Resident Students, Obligation to Educate
Published July 2011
In May, the U.S. Department of Education issued a letter to LEAs about providing equal educational opportunities to students residing within the LEA. That letter, available at http://www2.ed.gov/about/offices/list/ocr/letters/colleague-201101.html, is a good reminder that actual or perceived citizenship or immigration status of a student is irrelevant. If a student resides in Iowa, the school district of residence must provide a tuition-free education to the student.
Of course, a district may require students and their families to provide proof of residency within the district. Superintendents know too well that utility bills or lease agreements cannot always be relied upon. Sometimes the only sure way to know the residency of families is to stake out the alleged residence to see if the family is truly staying there. There are no shortcuts to this; districts owe it to their taxpayers to make reasonably sure that students who receive a tuition-free education are truly entitled to the same.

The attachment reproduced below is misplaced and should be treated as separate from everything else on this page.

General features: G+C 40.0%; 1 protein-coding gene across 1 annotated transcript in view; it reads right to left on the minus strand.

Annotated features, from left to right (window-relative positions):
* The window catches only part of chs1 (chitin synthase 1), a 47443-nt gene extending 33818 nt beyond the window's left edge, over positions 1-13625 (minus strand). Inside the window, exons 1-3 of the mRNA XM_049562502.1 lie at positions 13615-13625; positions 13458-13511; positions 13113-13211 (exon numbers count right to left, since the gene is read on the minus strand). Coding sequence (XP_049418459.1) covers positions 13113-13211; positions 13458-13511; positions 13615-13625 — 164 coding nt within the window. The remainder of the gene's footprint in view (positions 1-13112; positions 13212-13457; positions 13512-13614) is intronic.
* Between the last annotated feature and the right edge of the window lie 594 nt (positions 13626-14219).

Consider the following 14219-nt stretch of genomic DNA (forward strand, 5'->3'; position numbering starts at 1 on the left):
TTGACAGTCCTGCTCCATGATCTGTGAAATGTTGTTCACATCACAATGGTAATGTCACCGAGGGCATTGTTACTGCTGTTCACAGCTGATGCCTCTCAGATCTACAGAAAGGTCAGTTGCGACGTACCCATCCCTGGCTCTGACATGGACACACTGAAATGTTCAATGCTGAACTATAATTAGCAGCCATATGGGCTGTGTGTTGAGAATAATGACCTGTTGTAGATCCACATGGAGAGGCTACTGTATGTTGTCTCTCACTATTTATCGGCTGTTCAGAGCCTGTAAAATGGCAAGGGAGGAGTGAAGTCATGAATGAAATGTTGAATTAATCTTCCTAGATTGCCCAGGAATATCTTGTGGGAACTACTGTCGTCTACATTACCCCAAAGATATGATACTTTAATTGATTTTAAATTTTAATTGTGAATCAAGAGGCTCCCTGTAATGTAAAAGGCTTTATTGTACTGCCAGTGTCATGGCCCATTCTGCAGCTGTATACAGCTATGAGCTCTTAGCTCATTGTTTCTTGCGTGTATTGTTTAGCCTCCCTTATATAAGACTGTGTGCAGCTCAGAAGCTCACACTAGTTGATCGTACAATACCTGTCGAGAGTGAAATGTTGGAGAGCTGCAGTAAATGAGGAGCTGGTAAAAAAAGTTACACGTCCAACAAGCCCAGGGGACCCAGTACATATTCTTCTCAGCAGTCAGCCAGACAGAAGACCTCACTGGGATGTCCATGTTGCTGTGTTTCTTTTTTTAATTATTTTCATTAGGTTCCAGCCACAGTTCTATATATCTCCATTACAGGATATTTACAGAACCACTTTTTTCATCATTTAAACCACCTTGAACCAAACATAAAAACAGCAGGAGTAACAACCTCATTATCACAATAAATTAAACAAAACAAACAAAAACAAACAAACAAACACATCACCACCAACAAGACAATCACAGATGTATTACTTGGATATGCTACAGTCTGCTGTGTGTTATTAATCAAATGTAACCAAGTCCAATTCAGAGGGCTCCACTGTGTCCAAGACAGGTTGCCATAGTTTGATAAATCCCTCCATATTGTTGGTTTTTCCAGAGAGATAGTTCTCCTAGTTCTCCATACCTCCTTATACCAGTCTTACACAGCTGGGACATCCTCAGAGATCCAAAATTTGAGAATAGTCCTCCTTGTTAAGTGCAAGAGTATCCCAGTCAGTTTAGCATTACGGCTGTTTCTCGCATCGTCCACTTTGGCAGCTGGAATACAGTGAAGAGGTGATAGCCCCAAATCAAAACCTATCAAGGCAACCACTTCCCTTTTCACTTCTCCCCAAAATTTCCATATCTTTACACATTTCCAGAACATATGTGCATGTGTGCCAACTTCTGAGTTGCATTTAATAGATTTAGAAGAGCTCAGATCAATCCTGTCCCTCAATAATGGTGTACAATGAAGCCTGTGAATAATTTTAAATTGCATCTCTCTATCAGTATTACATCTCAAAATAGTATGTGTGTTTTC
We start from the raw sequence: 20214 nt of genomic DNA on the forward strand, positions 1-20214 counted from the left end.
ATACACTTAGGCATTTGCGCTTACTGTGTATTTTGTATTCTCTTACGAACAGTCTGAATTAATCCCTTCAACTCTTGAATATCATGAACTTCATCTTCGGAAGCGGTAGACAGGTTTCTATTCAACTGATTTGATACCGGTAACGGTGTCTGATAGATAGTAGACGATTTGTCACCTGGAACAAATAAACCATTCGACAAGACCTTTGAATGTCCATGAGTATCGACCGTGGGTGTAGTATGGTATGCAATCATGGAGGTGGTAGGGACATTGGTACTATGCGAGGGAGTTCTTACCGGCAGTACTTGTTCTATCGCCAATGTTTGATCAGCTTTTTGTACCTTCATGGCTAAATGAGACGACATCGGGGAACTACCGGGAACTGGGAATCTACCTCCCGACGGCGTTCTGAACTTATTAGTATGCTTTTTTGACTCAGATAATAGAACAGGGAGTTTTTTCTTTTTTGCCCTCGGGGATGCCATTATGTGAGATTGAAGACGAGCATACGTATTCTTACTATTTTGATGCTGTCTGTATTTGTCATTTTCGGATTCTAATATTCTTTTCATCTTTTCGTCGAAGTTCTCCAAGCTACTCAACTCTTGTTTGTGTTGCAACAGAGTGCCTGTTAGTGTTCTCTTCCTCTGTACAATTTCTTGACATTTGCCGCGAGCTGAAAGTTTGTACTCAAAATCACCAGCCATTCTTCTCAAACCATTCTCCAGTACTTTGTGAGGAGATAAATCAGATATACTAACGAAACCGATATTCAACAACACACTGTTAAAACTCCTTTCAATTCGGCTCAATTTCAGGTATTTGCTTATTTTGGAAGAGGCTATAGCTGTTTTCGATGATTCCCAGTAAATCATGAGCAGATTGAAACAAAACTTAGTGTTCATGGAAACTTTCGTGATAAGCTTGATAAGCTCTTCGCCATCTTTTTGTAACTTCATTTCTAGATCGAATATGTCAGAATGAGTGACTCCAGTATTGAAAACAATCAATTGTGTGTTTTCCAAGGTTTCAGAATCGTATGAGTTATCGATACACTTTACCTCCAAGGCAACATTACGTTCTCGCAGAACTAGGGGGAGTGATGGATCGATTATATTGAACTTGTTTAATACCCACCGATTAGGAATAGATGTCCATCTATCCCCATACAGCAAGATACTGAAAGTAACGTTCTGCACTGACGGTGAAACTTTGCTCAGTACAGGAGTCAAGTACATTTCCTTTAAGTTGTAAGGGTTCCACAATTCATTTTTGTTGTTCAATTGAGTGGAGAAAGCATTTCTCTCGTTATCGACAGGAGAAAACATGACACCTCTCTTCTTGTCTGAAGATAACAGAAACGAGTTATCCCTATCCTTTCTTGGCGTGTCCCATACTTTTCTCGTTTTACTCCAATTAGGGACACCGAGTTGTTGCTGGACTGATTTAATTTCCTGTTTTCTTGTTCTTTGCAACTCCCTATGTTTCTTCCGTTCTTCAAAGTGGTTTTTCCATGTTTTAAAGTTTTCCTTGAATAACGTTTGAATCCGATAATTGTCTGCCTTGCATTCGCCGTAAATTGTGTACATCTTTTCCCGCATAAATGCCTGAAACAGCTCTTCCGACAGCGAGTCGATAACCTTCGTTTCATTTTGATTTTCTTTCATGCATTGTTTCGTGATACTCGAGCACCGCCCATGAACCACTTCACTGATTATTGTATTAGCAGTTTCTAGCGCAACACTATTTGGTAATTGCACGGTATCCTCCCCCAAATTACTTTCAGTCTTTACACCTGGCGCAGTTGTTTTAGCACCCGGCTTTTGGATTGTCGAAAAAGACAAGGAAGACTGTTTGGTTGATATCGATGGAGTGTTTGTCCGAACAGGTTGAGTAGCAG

Finally, the letter reminds superintendents that a district may not deny enrollment to a student if the student chooses not to provide a social security number. “If a district chooses to request a social security number, it shall inform the individual that the disclosure is voluntary, provide the statutory or other basis upon which it is seeking the number, and explain what uses will be made of it.” The only reason to request an SSN in Iowa is to enable a family to participate in free or reduced price meals; the statutory basis is 79 P.L. 396, the National School Lunch Act.